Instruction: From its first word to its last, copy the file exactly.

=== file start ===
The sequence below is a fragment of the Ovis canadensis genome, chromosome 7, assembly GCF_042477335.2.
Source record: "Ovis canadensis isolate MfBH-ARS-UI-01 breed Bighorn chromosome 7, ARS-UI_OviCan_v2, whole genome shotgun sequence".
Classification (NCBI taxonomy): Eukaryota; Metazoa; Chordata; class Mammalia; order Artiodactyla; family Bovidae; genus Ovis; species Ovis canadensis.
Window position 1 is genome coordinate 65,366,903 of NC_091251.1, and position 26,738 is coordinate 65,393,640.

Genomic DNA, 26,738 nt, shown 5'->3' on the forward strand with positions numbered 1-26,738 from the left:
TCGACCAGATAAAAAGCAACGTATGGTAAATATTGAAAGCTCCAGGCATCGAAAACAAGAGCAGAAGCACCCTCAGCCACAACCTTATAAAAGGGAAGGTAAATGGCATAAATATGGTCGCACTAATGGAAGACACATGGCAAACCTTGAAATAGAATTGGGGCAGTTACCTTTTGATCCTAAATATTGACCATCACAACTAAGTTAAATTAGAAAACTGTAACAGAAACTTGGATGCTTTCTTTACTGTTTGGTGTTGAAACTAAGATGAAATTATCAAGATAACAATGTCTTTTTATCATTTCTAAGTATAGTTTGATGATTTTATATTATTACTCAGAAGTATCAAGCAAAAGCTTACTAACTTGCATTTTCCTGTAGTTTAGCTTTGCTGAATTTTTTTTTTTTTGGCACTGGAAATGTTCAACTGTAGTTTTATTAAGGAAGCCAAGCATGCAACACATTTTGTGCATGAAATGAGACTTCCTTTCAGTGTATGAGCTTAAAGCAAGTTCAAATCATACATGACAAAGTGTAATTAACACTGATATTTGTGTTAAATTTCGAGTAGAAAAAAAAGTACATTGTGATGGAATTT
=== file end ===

The sequence below is a fragment of the Ovis canadensis genome, chromosome 7, assembly GCF_042477335.2.
Source record: "Ovis canadensis isolate MfBH-ARS-UI-01 breed Bighorn chromosome 7, ARS-UI_OviCan_v2, whole genome shotgun sequence".
Classification (NCBI taxonomy): Eukaryota; Metazoa; Chordata; class Mammalia; order Artiodactyla; family Bovidae; genus Ovis; species Ovis canadensis.
Window position 1 is genome coordinate 65,366,903 of NC_091251.1, and position 26,738 is coordinate 65,393,640.

Genomic DNA, 26,738 nt, shown 5'->3' on the forward strand with positions numbered 1-26,738 from the left:
TCGACCAGATAAAAAGCAACGTATGGTAAATATTGAAAGCTCCAGGCATCGAAAACAAGAGCAGAAGCACCCTCAGCCACAACCTTATAAAAGGGAAGGTAAATGGCATAAATATGGTCGCACTAATGGAAGACACATGGCAAACCTTGAAATAGAATTGGGGCAGTTACCTTTTGATCCTAAATATTGACCATCACAACTAAGTTAAATTAGAAAACTGTAACAGAAACTTGGATGCTTTCTTTACTGTTTGGTGTTGAAACTAAGATGAAATTATCAAGATAACAATGTCTTTTTATCATTTCTAAGTATAGTTTGATGATTTTATATTATTACTCAGAAGTATCAAGCAAAAGCTTACTAACTTGCATTTTCCTGTAGTTTAGCTTTGCTGAATTTTTTTTTTTTTGGCACTGGAAATGTTCAACTGTAGTTTTATTAAGGAAGCCAAGCATGCAACACATTTTGTGCATGAAATGAGACTTCCTTTCAGTGTATGAGCTTAAAGCAAGTTCAAATCATACATGACAAAGTGTAATTAACACTGATATTTGTGTTAAATTTCGAGTAGAAAAAAAAGTACATTGTGATGGAATTT